The Future of the Academic Book: Five Questions with Charlotte Maiorana

At the upcoming Charleston Library Conference, Emerald’s Charlotte Maiorana will appear on the preconference panel, The Future of the Academic Book: Strengthening the Research Ecosystem.  In this blog, we catch up with her on innovation, impact and interdisciplinarity in the world of scholarly books. Follow her on Twitter, @charlotteCus

 

Tell us a little bit about yourself and the exciting projects you're working on 

Here at Emerald, I am the Senior Editor overlooking the North and Latin American academic and professional book programs. This year has been a very exciting one for Emerald books, as we’ve seen our new program in these markets bear fruit; and I am lucky that I get to work with some of the brightest minds across business and the information sciences.

Publishing Q1 next year is Broken Pie Chart, by Derek Moore, which demonstrates the failures of classical diversification and asset allocation, pointing out how the current methods used by traditional financial professionals will not work going forward. Meanwhile, Mastering Business for Strategic Communicators - which is publishing Q4 this year - is a great example of a book helping to bridge the gap between academia and practice. It's a collection of over 20 essays from current and former CCOs, featuring expert advice from CEOs, presidents, and CFOs from names like GE, GM, Southwest Airlines, Starbucks, and Vodafone. Those are just a couple of examples of the exciting projects in our pipeline.

 

In your Charleston Conference session, the panel will be discussing new formats, players, and business models in the evolving research ecosystem.  What are some examples of innovations in your book programs?

We are directly focusing on how we can support our authors. We know we won’t be successful in the communities we serve unless we help authors make an impact with their research. For instance, we launched Emerald Points this year, a short-form book program that publishes new research with a fast track publication, allowing our authors to respond to current affairs and contemporary issues free from length restrictions and accessible via print, ebook and OA.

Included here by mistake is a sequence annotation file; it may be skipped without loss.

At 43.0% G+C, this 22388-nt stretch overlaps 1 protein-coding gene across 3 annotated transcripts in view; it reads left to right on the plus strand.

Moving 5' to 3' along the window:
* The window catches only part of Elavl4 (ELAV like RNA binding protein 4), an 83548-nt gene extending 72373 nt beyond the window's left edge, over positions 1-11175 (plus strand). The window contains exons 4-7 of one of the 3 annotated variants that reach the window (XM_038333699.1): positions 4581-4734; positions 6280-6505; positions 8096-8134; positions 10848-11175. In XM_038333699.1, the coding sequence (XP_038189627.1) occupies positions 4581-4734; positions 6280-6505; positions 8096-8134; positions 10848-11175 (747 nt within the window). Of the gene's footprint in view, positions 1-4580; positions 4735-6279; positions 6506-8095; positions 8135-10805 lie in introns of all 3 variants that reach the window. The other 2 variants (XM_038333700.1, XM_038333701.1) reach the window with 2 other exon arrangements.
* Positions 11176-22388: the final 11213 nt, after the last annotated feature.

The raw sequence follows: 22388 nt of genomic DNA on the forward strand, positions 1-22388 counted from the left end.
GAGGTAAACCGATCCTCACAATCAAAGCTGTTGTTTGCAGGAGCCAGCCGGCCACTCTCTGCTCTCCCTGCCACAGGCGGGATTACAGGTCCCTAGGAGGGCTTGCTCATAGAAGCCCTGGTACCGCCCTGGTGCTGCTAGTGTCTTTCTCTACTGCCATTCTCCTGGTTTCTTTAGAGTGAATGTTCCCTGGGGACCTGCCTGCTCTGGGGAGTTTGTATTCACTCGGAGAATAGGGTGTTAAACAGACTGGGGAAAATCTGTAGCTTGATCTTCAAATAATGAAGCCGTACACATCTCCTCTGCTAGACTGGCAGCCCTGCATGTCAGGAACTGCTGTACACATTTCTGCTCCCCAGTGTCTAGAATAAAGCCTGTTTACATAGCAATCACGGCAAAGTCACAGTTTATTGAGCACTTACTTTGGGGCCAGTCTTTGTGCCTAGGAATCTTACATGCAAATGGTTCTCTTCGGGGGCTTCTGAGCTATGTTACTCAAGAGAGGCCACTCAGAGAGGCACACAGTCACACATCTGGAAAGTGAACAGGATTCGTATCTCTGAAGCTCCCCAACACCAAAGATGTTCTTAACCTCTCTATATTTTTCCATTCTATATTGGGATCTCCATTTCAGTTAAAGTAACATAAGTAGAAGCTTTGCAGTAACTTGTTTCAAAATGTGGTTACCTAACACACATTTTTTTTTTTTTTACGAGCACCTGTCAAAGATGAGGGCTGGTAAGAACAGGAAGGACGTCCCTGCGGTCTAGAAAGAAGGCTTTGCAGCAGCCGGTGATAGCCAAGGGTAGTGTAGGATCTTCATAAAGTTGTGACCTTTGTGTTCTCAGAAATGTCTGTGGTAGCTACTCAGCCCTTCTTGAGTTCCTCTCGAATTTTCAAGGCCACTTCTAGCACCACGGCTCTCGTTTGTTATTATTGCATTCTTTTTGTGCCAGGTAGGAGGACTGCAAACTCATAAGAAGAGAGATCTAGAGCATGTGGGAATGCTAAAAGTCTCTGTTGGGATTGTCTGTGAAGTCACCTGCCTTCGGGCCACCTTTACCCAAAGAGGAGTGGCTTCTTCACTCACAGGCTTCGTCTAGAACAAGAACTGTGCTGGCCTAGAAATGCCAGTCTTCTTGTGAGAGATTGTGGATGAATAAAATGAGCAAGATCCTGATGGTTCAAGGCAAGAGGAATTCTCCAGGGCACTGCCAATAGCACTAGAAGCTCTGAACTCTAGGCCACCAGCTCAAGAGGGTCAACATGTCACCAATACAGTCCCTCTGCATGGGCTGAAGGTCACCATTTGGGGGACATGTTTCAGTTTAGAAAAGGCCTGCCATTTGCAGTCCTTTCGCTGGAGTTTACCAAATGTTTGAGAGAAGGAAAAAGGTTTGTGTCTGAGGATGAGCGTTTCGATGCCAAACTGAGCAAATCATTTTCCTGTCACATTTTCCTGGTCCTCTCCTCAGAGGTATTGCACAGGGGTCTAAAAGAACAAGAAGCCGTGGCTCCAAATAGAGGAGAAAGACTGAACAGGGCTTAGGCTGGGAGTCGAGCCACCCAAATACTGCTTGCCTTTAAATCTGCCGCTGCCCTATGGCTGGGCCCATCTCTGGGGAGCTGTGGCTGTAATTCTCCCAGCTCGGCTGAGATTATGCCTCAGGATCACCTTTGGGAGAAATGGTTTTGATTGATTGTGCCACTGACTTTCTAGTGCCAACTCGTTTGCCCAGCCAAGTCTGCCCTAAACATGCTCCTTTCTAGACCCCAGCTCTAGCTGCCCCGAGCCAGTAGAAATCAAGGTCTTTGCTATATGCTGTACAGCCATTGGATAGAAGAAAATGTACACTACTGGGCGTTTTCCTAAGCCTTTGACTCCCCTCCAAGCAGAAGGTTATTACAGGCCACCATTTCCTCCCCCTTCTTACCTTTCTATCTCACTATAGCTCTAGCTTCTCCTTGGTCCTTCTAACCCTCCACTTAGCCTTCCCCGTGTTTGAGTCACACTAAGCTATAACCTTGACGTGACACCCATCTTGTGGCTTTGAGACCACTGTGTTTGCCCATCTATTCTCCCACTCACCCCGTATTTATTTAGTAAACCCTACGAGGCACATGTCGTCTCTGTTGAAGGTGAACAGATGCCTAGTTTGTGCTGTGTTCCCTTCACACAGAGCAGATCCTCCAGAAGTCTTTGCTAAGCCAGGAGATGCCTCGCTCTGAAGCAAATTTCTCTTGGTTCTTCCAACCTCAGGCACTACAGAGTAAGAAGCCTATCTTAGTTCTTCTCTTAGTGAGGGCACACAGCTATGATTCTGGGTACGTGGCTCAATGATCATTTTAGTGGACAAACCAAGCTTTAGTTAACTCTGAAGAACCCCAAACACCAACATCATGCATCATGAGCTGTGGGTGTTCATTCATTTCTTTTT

In terms of business models, we recently began experimenting with Emerald Select, allowing libraries to purchase titles that meet their needs across our collections while helping support local authorship.

Across the business, we are particularly focused on the role our authors and their research play in the face of grand challenges. In September 2015, the U.N. and its Member States adopted an agenda to end poverty, protect the planet, and ensure prosperity for all. These Sustainable Development Goals (SDGs) are a set of 17 Global Goals, that in order to be reached need us all to work together across government, the private sector, and civilians. I think the academic book plays a unique role here, as it is a little freer from the confines of citation concerns and co-authorship like you see at the journal article level. A book by nature can therefore be more interdisciplinary and bring together the kind of minds and research needed to examine and solve the grand challenges of our times.